Tim Sweeney, the CEO of Epic Games and North Carolina’s second-richest person, had hoped for a different outcome earlier this week when appellate judges in San Francisco upheld a lower court ruling in Epic’s long-running, antitrust case against Apple.
“Apple prevailed at the 9th Circuit Court,” Sweeney acknowledged in a tweet Monday after the three-judge panel affirmed what a district court judge had determined two years ago: that Apple doesn’t maintain an unlawful monolopy through its App Store or in-app purchase system.
Apple called the judgment a “resounding victory” in an emailed statement to The News & Observer.
“For the second time in two years, a federal court has ruled that Apple abides by antitrust laws at the state and federal levels,” the company said. “The App Store continues to promote competition, drive innovation, and expand opportunity, and we’re proud of its profound contributions to both users and developers around the world.”
Will the latest Epic v. Apple ruling change how we buy apps?
The crux of the now almost three-year fight comes down to how Americans are allowed to access and pay for applications on their phones.
Apple doesn’t let iPhone users download apps outside the App Store or make in-app purchases outside Apple’s payment system. The company argues this closed “walled garden” approach is necessary to ensure the security of its iOS operating system.
Yet Sweeney, whose Cary-based company created the hit game Fortnite, has long criticized this policy — and the similar policy of Google — as being unfairly monopolistic. Both Apple and Google levy fees on every app purchase, up to 30%.
In August 2020, Sweeney introduced a new payment method for Fortnite phone players that bypassed Apple’s and Google’s systems. The two tech giants immediately booted Epic off their respective application stores, and Sweeney sued. Apple then countersued.
The district court trial lasted three weeks in the spring of 2021 and resulted in a split decision favoring Apple, which won nine of the 10 claims. The judge did find Apple was violating California’s Unfair Competition Law by banning app developers from mentioning or linking to alternative payment options outside the App Store.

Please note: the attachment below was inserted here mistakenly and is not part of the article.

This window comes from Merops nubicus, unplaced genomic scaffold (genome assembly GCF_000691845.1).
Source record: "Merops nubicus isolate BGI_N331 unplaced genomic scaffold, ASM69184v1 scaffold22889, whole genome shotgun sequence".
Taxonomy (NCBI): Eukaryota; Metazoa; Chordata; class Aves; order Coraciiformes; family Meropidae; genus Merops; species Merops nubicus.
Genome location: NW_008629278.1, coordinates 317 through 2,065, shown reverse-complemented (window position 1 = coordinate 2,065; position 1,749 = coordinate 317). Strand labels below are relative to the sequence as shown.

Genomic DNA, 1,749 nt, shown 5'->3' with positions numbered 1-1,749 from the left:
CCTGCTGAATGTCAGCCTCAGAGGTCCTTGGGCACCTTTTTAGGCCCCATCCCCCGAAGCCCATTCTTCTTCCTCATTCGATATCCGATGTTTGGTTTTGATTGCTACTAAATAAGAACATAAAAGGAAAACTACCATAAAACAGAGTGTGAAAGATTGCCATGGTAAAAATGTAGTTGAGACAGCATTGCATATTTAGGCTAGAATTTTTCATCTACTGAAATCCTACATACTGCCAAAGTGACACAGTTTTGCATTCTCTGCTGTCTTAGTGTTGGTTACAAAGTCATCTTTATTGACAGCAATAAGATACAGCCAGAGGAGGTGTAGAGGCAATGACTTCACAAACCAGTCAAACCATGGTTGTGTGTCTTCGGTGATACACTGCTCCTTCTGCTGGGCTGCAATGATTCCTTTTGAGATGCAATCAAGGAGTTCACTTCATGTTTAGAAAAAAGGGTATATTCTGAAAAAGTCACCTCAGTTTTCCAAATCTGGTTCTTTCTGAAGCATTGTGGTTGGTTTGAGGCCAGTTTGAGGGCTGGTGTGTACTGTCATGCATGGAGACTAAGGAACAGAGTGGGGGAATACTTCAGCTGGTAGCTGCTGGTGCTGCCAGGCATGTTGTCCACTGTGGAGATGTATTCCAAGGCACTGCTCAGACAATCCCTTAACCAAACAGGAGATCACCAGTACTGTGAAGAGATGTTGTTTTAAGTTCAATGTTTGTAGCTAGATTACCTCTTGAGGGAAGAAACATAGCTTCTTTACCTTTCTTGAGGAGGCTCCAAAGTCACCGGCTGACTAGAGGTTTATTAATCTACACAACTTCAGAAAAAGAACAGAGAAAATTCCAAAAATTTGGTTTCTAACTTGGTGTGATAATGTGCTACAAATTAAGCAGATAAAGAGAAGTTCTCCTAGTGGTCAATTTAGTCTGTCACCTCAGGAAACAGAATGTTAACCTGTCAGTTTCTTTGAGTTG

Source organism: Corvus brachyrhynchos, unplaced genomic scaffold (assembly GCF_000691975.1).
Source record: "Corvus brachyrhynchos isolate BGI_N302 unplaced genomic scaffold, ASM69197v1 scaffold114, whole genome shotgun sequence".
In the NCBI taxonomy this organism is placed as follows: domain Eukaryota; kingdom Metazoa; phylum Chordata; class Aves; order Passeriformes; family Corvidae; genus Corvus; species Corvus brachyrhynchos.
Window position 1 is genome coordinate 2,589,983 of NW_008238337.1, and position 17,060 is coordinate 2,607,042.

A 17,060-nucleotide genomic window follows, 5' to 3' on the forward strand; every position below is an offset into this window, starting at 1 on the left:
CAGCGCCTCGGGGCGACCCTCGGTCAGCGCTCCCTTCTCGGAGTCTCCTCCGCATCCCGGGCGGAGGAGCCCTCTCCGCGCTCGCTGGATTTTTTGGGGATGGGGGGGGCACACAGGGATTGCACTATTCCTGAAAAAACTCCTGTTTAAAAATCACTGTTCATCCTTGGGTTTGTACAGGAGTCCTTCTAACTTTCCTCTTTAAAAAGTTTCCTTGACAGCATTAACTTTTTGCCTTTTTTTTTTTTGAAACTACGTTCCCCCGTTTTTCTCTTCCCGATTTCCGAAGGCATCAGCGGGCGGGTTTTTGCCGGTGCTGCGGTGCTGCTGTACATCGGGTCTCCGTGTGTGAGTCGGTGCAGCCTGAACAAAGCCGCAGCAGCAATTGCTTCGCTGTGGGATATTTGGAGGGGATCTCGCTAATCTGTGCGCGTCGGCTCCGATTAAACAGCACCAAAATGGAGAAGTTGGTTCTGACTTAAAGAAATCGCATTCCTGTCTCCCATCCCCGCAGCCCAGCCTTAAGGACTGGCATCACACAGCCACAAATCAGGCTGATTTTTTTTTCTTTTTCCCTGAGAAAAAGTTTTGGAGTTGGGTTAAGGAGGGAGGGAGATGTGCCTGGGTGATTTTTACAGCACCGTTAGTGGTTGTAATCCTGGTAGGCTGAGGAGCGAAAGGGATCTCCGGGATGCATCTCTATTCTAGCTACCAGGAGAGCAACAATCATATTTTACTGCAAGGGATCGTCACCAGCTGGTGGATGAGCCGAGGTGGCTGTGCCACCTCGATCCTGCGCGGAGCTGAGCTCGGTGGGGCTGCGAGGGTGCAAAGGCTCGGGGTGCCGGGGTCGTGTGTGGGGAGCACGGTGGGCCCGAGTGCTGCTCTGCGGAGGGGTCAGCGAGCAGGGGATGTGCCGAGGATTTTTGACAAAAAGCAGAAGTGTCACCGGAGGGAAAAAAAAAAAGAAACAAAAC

Both sides appealed the decision and reconvened in November before the 9th Circuit Court of Appeals. The appellate court this week left the main tenets of May 2021 ruling unchanged.
“There is a lively and important debate about the role played in our economy and democracy by online transaction platforms with market power,” the appellate judges stated. “Our job as a federal Court of Appeals, however, is not to resolve that debate — nor could we even attempt to do so. Instead, in this decision, we faithfully applied existing precedent to the facts as the parties developed them.”
Whether Epic will be forced to cover Apple’s legal costs will be determined in a lower court.
The judges did again side with Epic by finding Apple’s anti-steering policy violated California law. Even though it just pertains to one state, this ruling will likely change how major developers nationwide sell their apps, says Florian Ederer, an associate professor of economics at the Yale School of Management.
“It’s going to allow many of these apps to tell their customers that they can probably get a better deal on their own website,” Ederer said. “It’s probably going to lead to a separation of those types of companies that are willing to invest a little bit more into their payment systems.”
Would Sweeney or Apple take the case to the Supreme Court?
On Twitter, Sweeney said the court’s decision to reject Apple’s steering restriction will free “iOS developers to send consumers to the web to do business with them directly there.”
Epic Games said it did not have additional comment on the case. Both Sweeney and Apple say they will now consider any additional action, which could involve an appeal to the Supreme Court.
“We’re working on next steps,” Sweeney wrote on Monday.
Getting the case before the highest court in the country won’t be easy. In a typical year, the Supreme Court only hears between 100 to 150 of the thousands of cases that go through appellate courts.
And since the Court of Appeals hearing, Epic has agreed to pay the Federal Trade Commission a record $520 million fine over complaints the company violated children’s privacy law and induced unintended purchases through deceptive designs.
Sweeney, a billionaire, has the deep pockets to try to keep fighting Apple, but the combination of the FTC fine and the latest court defeat could dictate what he decides.
“It’s hard to see how any higher courts are going to majorly change the opinion on on this,” Ederer said. “The antitrust courts are very conservative. They tend to be very, very hesitant to overrule prior previous rulings.”
This story was produced with financial support from a coalition of partners led by Innovate Raleigh as part of an independent journalism fellowship program. The N&O maintains full editorial control of the work.
Read the full article here